Redemptive Criticism: Sigmund Freud, Walter Benjamin, Stanley Cavell and Democratic Culture
Giordano, Lara Kirsch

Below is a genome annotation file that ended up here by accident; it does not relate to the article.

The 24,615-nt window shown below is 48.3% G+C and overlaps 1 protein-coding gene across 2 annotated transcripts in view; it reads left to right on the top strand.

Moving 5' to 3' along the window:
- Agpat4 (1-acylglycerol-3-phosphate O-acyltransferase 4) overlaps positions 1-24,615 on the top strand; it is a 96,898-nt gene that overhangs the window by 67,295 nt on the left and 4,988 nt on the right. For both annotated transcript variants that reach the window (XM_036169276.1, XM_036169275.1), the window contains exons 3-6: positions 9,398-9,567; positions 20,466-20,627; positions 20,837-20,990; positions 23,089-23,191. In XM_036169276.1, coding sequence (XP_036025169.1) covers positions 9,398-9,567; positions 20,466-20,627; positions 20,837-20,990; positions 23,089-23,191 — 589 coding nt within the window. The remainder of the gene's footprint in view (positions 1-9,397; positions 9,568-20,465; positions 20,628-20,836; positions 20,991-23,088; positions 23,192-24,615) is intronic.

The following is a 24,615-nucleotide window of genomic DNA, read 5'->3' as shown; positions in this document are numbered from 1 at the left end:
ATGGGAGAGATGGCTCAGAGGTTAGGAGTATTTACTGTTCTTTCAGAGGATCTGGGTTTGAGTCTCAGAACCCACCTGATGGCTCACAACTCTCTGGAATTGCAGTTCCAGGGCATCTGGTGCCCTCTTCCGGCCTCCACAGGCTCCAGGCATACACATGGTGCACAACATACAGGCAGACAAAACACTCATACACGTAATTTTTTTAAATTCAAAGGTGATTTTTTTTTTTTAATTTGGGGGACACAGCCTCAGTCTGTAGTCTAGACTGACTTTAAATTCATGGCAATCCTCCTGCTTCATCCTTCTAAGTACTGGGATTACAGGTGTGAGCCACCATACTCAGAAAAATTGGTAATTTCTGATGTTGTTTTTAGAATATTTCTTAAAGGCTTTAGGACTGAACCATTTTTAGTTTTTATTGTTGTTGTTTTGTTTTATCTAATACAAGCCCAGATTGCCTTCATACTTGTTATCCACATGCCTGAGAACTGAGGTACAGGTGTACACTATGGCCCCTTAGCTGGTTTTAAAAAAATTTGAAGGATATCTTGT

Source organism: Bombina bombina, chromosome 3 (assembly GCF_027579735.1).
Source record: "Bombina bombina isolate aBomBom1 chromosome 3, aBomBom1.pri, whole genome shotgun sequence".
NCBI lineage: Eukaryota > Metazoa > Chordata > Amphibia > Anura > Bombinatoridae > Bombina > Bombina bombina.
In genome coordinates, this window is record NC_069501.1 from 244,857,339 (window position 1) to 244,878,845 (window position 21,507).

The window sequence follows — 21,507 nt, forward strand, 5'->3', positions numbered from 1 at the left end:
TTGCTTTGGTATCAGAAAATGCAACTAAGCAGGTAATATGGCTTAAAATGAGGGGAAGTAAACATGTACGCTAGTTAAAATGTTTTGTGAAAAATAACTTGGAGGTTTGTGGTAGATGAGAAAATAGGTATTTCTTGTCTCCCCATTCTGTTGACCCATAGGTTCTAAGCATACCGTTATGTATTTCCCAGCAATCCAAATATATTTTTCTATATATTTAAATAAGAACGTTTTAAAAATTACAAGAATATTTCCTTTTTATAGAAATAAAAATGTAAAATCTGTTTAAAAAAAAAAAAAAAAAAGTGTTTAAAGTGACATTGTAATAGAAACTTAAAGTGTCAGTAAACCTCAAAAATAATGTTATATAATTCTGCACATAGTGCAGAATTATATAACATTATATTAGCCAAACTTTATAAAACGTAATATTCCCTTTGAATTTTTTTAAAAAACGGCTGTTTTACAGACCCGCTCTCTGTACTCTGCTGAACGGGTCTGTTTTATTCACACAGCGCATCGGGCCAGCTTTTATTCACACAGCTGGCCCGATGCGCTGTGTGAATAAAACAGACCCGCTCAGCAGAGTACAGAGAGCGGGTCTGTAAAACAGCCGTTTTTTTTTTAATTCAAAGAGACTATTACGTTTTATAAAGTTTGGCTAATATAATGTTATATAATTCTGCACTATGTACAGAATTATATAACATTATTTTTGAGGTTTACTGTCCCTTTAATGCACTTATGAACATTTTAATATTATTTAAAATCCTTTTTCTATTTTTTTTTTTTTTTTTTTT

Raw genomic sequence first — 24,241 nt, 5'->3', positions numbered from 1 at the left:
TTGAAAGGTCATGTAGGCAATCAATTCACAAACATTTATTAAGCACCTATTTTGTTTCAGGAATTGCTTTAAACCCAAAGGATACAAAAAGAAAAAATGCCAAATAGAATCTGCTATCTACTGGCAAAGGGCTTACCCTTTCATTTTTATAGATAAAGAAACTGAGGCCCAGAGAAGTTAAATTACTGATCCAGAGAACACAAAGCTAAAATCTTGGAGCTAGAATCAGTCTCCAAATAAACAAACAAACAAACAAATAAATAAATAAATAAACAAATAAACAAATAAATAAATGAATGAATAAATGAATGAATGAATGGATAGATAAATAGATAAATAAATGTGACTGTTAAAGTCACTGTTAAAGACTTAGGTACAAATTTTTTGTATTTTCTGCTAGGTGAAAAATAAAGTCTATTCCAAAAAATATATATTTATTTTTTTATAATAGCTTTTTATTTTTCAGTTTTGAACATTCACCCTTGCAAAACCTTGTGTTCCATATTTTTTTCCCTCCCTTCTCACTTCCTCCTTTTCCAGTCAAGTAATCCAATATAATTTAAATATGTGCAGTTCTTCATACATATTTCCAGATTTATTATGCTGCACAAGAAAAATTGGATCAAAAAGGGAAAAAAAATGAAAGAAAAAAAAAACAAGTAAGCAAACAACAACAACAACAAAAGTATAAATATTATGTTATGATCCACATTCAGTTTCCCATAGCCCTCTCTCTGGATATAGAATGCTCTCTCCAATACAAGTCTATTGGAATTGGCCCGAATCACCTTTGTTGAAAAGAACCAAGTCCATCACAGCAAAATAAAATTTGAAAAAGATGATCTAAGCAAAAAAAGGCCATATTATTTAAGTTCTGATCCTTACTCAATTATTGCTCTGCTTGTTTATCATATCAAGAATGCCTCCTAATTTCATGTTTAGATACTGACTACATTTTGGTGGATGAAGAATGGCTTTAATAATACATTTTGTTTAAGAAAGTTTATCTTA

While the writings of Freud, Benjamin, and Cavell have exerted an interest on philosophers of various persuasions, they have nonetheless remained unclassifiable in terms of familiar philosophical categories. This is due, in no small part, to their characteristic preoccupation with cultural marginalia. Given their interest in phenomena otherwise deemed culturally and philosophically irrelevant or unintelligible, it is no surprise that their texts have failed to find a home in a specific philosophical tradition or school, Benjamin’s posthumous induction into the “Frankfurt School,” a historical institution rather than a substantive philosophical doctrine, notwithstanding. One side of the two-fold achievement of this dissertation is to remedy this situation by recovering the philosophical stakes of their shared affinity for the detritus of cultural and symbolic life and, in so doing, to lay bare a unique tradition of critical hermeneutics. Freud, Benjamin, and Cavell turn to the prima facie insignificant objects of culture as to the element that defies easy subsumption under and by a ready concept, hence has the power to contest our concepts as they stand. I argue, against a common conception of Cavell and Freud as ahistorical in their sensibilities and against a certain metaphysical strain of Benjamin interpretation, that this micrological form of critique is animated by an impulse decidedly ethico-political in nature, undertaken in light of a common concern to comprehend and preserve the conditions of secular community. Thus, the second of my two-pronged ambition: to claim Freud, Benjamin, and Cavell as thinkers relevant to the tradition of democratic theory.